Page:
Tuesday, 23 April 2013

Important Milestone: Competencies for Competitiveness

In a previous post the table below was suggested as a framework to build the competency requirements of the organisation.   

Soft Skills
Company In house Systems and Procedures




Each column needs to be unpacked so that an individual company can select those competencies which are key to its competitiveness.

Some experience and more research have suggested the following “menus”:

Soft Skills
Company in house Systems and Procedures:
Role Specific
Contract Management
Strategic thinking
Enterprise Management
Accounting/ Finance
Compliance Management
Critical thinking
Group Management
Risk Management
Thinking agility
Business Management
Intellectual Property Management
Decision making
Functional Management
Customer Relationship Management
Logistics/  Return Logistics Management
Problem solving
Manage Managers
International Logistics
Financial Management
Manage Others
Statutory Compliance
Marketing Management
Emotional intelligence
Manage Self
End user computing (e.g. Microsoft Office etc.)
Warehouse Management
Self awareness

Procurement and Materials Management

Financial Management

Human Capital Management
Stress management


Presentation / public speaking

Technical writing


Mentoring / coaching 

Active listening



Quality client service

Team work 

Conflict resolution

Networking/ Collaboration

Cross-cultural intelligence

Each business is different: every company maintains and grows its competitiveness in different ways.

Now comes the interesting part:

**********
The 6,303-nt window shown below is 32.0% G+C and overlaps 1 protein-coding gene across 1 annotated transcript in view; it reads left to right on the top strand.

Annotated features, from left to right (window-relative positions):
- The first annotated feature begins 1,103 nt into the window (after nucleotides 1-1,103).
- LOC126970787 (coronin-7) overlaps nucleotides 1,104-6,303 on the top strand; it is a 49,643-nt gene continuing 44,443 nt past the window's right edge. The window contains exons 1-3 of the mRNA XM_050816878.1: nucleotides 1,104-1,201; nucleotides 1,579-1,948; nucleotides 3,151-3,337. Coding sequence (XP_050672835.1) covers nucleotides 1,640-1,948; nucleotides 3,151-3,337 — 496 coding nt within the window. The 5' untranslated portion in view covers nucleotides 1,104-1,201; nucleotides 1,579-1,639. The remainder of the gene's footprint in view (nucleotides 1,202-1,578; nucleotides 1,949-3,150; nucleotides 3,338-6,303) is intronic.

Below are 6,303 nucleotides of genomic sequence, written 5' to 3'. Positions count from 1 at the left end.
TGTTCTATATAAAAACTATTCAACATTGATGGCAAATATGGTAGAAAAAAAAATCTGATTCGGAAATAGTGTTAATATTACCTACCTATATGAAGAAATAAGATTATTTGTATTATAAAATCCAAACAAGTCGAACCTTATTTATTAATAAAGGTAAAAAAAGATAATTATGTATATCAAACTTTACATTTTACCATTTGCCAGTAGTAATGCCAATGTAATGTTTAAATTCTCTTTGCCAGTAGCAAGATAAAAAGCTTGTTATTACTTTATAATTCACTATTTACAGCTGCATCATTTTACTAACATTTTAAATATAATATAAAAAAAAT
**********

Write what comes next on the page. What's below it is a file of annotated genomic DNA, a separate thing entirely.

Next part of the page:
• These menus need to be verified in terms of our own organisation. Best recommendation is to workshop. 
  • Copy and paste these menus on to as many separate documents as there are position in the organisation. Then, for each position, tick off the competencies needed and ADD any which have been left out. These additions will most likely be needed under the “Technical” and “Company in house Systems and Procedures” pillars because these tend to be specific to a particular postion (i.e. role specific). There will be blurring between each pillar: this should not be a concern – what is more important is to capture all the competencies for each job under one of the pillars. Some of the competencies listed may need further unpacking (example: Warehouse Management may need to be specified in much more detail). There may well be competencies which have been listed here but which are not required. 
  • The question which needs to be asked during these workshopping sessions is “In order for us to be as competitive as possible, what competencies does each person holding this position need?”
  • In capturing these competencies try to ensure that, as far as possible, requirements do not only reflect the NOW of the position but what it will be in the next TWO TO THREE YEARS.
  • Once all the competencies have been captured for each position, by indicating against each competency the LEVEL (Aware, Basic, Operational, Expert) at which that competency is required for that position, a competency profile for each position is created. 

This is an important milestone: the competency requirements have been objectively established for each position and they reflect our organisation.

Having obtained this vital information about the organisation, we need to find out, in future posts, how it can be used to turn our people into super performers. 

Does a methodology for creating competency hold values for your organisation?

If so, is it worth spending time in developing these?